Not generally. Cyclists have points of contact - hands, feet, butt - where prolonged pressure is created. Pressure can cut off communication between nerves and the brain, making a body part or area feel numb. Something could happen with other areas, like the neck for example, if blood flow is impinged and the nerves don't receive oxygen. This is why wiggling ...


2

The only numbness I have ever experienced on long rides (6+ hours) was due to poor fit or equipment failure. The endurance cyclists I known have never described anything "going numb" as a regular occurrence with distance riding. I can tell you that at the end of a very long ride (12+ hours) I am generally starting to get sore. I have not great knees, and ...


2

Yes, this is absolutely normal, and yes, its also trainable. Basically, from the information you have given, you have just tried to do too much too soon. You did 5000km last year which averages around 100km/wk and you have now asked your body to do 340km in the space of 4 days which is a massive leap. Since you are already able to complete a 200km ride, i'...


2

I've done pretty much exactly what you describe: training on a (really terrible old beat up MTB) and then using a rented road bike (totally different configuration, weight, etc.) for a century (RideLondon-Surrey 100) with no problems. I can't see how I wold have survived riding that distance (on those hills!) in my MTB. So I strongly recommend switching! ...


2

Collectively, some good advice here. I first used tri-bars (sometimes referred to as aero-bars) for long rides back 30 years ago, on a touring bike. The two biggest benefits were: extra position to to take the weight off my hands and put the body/back into a different position (you lean further forward) less wind resistance and easier pedaling, especially ...


1

Will they be an advantage? Depends. They may be an aerodynamic advantage but a handling and physical fatigue and wear disadvantage. With the aero position comes a very unnatural neck angle needed to look straight ahead. You may say 'oh well I'll just rest and look straight down for a sec' and soon you might be picking weeds out of your teeth. I've done ...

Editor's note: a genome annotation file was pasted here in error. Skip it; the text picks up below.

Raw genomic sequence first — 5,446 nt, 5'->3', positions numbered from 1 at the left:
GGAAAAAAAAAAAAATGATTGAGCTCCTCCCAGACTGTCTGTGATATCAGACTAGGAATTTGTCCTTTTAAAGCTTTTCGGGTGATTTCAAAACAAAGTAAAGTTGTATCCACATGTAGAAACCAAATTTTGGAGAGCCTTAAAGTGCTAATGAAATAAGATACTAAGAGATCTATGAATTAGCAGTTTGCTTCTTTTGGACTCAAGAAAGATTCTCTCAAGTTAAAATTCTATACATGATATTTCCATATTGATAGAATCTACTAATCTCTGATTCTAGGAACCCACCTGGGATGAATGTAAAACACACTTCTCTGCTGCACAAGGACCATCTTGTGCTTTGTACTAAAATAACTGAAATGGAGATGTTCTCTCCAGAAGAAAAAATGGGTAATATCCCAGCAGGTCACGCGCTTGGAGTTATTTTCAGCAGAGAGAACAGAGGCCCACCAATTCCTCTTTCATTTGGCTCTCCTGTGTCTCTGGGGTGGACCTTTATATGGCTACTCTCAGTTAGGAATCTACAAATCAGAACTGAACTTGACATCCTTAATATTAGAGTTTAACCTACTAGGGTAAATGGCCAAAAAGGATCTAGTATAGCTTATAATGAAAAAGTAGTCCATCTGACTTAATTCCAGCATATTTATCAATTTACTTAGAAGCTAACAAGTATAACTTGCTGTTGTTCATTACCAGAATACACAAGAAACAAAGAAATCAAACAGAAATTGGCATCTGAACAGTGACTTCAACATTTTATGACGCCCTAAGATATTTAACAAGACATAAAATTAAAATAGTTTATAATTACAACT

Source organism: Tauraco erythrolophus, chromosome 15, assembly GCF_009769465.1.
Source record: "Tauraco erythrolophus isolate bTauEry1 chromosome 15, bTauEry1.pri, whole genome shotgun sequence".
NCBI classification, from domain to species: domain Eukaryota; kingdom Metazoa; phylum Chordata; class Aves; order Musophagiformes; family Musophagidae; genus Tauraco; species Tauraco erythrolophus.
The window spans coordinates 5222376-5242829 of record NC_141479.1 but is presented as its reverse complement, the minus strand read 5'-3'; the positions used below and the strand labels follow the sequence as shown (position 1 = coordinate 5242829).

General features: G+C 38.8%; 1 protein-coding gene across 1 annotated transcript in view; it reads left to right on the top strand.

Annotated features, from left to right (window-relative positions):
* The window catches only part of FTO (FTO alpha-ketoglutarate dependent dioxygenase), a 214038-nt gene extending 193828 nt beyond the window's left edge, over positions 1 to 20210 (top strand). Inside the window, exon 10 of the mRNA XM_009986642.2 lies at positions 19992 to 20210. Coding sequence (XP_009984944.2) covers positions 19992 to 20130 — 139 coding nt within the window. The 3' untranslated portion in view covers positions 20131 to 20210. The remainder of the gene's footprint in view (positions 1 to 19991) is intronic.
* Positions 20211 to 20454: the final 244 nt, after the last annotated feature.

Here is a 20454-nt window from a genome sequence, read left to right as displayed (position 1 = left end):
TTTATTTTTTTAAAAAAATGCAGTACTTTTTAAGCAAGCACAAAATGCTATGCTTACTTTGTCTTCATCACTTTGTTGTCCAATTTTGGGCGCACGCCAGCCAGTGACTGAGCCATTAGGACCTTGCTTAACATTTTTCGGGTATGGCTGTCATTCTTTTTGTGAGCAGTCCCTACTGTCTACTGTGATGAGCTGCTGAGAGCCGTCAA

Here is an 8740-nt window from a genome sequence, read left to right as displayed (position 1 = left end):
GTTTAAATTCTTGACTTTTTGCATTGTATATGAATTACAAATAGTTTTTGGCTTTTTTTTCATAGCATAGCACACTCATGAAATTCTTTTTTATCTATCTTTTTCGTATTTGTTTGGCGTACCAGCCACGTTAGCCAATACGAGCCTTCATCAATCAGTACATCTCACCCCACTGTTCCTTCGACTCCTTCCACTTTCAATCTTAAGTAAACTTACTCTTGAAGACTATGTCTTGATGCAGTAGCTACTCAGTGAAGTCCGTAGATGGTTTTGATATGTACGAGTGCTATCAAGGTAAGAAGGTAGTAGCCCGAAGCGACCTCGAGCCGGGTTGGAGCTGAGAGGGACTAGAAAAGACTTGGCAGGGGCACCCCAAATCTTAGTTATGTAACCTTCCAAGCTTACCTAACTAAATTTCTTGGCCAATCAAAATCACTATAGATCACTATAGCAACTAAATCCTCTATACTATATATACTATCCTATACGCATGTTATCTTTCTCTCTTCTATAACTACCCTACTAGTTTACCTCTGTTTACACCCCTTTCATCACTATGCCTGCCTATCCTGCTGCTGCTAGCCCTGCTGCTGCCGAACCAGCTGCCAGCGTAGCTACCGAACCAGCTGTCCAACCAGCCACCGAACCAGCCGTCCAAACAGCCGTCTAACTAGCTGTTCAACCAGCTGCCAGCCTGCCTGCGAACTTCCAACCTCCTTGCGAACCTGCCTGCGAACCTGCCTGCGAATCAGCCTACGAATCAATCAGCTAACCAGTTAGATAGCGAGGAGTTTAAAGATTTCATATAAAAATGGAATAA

1

Coming from the perspective of a cyclist commuter who also does cycle touring, but sometimes doesn't cycle for months: Parts of your body can go numb, yes, but it's less about how fit you are, and more about how much practise you have had. For example if you haven't cycled regularly then an hour or two in the saddle can leave you with a numb feeling in ...


1

12 miles at 14mph seems like a very respectable speed and distance, but you can definitely do more distance. However you should know that as you increase distance your speed may decrease. Don't be put off if you find your speed is lower overall. A lot depends on how often you ride, you should aim to do what's comfortable, then a little bit more. And also ...


1

Backpacks are intended and designed for backs. I've biked with a tramping pack on and its not fun (modern ones tend to be too tall behind your head) I'd go with a trailer. Here's some ideas These guys make single-wheel trailers and are well known. http://www.bobgear.com/bike-trailers They are "in line" and give the least frontal area increase. https://...



Only top voted, non community-wiki answers of a minimum length are eligible